UI athletics operating in the red

UI athletics operating in the red

CHAMPAIGN – Brigham Young's bowl-assignment loss was, in part, Illinois' gain.

The UI's Department of Intercollegiate Athletics, suffering a major financial setback in football this past season, received unexpected income of more than $600,000 when Big Ten member Penn State received the controversial nod over BYU in the $8 million Fiesta Bowl.

That windfall reduced the UI athletic department's budget loss during the first six months of the fiscal year to what athletic director Ron Guenther calls "a workable figure" of $1.2 million in a $24 million budget.

"We won't be able to make that up in the remaining months," said Tim Tracy, assistant athletic director and chief financial officer for the DIA.

"But it isn't a figure that will require the dropping of sports or anything that drastic. We ran into some one-time situations relating to football. We are presently working on our second five-year strategy plan that will address that deficit."

Debt is nothing new for the athletic department. A deficit that had reached $2.7 million at the tag end of the Neale Stoner regime in the 1980s, was reduced to $827,000 by the time Guenther took over in 1992, and Guenther entered the past year with a $500,000 surplus (that can be applied to the $1.2 million loss). Disregarding the "never-ending" Memorial Stadium debt service of $1.3 million that is paid to the university every year, the DIA actually climbed out of red ink prior to the disastrous football season of 1996.

The financial surge of the early 1990s was accomplished via increased Big Ten bowl payouts, ticket price increases, the reduction of men's sports (swimming and fencing were dropped), expanded corporate sponsorships, a peak of $3.1 million in annual scholarship fund income, and profits from the DIA's decision to produce its own radio broadcasts.

"We have controlled expenses," said Guenther. "But at the same time we have come to the realization that championship programs require championship coaches, and we have gone into the market place very aggressively. I call that strategy 'investment spending.'

"When we made the change in football, we knew what buyouts and changeovers meant financially. We're confident that increased revenue and sponsorships will make up for the cost of coaches' salaries."

The problems of last fall developed when Lou Tepper's football team averaged just 51,155 fans, well below the break-even number for the department. The final home contest with Wisconsin attracted 37,814.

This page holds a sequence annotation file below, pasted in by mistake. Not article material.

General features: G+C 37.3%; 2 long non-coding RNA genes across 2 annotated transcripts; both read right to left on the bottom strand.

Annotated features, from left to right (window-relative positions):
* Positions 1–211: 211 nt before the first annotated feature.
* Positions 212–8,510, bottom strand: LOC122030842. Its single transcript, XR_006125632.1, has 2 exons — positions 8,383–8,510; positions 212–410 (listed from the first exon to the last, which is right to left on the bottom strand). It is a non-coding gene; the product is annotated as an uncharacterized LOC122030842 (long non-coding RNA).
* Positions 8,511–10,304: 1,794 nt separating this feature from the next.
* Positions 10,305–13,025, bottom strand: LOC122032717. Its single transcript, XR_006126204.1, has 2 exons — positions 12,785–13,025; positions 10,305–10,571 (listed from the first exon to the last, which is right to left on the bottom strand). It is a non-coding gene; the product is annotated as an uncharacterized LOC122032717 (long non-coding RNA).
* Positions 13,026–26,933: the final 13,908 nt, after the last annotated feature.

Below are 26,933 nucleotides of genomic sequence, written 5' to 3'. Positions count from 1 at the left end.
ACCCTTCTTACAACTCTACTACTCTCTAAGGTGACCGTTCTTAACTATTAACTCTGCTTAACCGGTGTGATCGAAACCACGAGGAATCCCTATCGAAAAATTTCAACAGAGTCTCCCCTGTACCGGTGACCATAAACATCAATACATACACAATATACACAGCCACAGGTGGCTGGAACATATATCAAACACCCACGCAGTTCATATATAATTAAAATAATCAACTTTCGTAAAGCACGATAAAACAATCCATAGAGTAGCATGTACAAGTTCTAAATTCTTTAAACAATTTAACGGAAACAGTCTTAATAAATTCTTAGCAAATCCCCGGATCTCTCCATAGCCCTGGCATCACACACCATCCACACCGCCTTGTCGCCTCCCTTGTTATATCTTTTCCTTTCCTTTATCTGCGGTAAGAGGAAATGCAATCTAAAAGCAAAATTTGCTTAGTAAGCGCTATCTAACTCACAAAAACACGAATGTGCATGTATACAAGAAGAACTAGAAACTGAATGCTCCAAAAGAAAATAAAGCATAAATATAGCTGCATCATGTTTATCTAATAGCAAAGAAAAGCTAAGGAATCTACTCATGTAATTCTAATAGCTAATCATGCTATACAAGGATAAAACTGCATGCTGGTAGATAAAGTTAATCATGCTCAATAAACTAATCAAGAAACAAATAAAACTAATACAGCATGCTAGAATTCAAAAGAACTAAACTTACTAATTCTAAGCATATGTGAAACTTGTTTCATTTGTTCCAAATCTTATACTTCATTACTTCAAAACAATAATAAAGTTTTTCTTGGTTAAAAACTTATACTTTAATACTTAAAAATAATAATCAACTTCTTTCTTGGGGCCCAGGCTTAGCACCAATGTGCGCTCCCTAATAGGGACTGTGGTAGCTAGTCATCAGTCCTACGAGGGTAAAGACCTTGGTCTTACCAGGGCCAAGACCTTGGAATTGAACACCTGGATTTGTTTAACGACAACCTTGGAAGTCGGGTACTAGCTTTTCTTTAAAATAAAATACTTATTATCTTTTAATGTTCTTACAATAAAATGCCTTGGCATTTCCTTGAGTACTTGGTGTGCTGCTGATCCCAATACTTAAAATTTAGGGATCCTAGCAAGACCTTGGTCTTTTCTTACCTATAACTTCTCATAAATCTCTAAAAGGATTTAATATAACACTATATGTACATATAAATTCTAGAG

Furthermore, in a conference where revenue sharing for men's football and basketball is split on a 65-35 basis, the Illini received a healthy portion from Michigan and Michigan State, but didn't get to share (35 percent) in some of the larger football crowds at Penn State, Ohio State, Wisconsin and Iowa.

Compounding that financial setback, Guenther's decision to replace Tepper created more immediate expenses. Whether or not he takes another job, Tepper has $138,000 coming on the final year of his contract. So, presently, Guenther is paying two head coaches and 14 assistant coaches – the nine members of Ron Turner's newly formed staff plus Denny Marcin, Shawn Simms, Paul Schudel, Dan Martin and Dan Roushar. Contracts for the latter five run until May, unless they obtain new jobs prior to then. Payments ceased to Chris Cosh and Sean Payton when they were hired at Maryland.

"Guenther elected to continue payments until May for those who didn't warrant full (six months) severance," said Tracy. "He sent a letter to the coaches guaranteeing that."

At the same time, Guenther is paying two head basketball coaches, Kruger receiving the most lucrative coaching contract in UI history and the newly retired Lou Henson spreading the last year of his contract over three years at more than $100,000 each.

Following are financial notes on the DIA:

– The operational sports budget is roughly $21 million, and the scholarship fund intake of $3.1 million brings the total budget to $24 million. That's nearly double the budget at the end of the Neale Stoner regime in the late 1980s, and is $6 million greater than when Guenther took over.

– With the Fiesta and Rose Bowl providing $600,000 apiece, the Illini expect to receive $1.5 million from Big Ten bowl appearances.

– Unless a major donor emerges, golf course improvements, which began with two revamped holes on the Orange Course this past year, will continue with annual profits from the golf operation. That amounted to more than $100,000 last year.

– Guenther is taking a serious look at the stadium bubble, and must determine within the next two years whether to invest in another canvas or step up the search for private donors to build a $6 to $8 million football facility. With each new structure, whether it's the basketball practice facility going up in the spring or the remodeled Irwin Academic Center, the cost of maintenance and utilities will run more than $100,000 per year.

– The DIA has advertised for a women's soccer coach, who should be hired by the spring. Soccer will be followed by women's softball. There are major start-up costs in developing fields and staffs for both these sports.

– The Nike agreement has been extended from seven years to 10, taking care of apparel throughout the next decade and providing a slight increase in actual dollars.

– The surging women's basketball program is expected to grow well past last year's income figure of $31,284, but has a long way to go to reach the Big Ten's upper echelon in revenue. Last year Ohio State took in $327,000 from women's basketball, Wisconsin $264,000, Penn State $233,000, Iowa $208,000 and Purdue $148,000.

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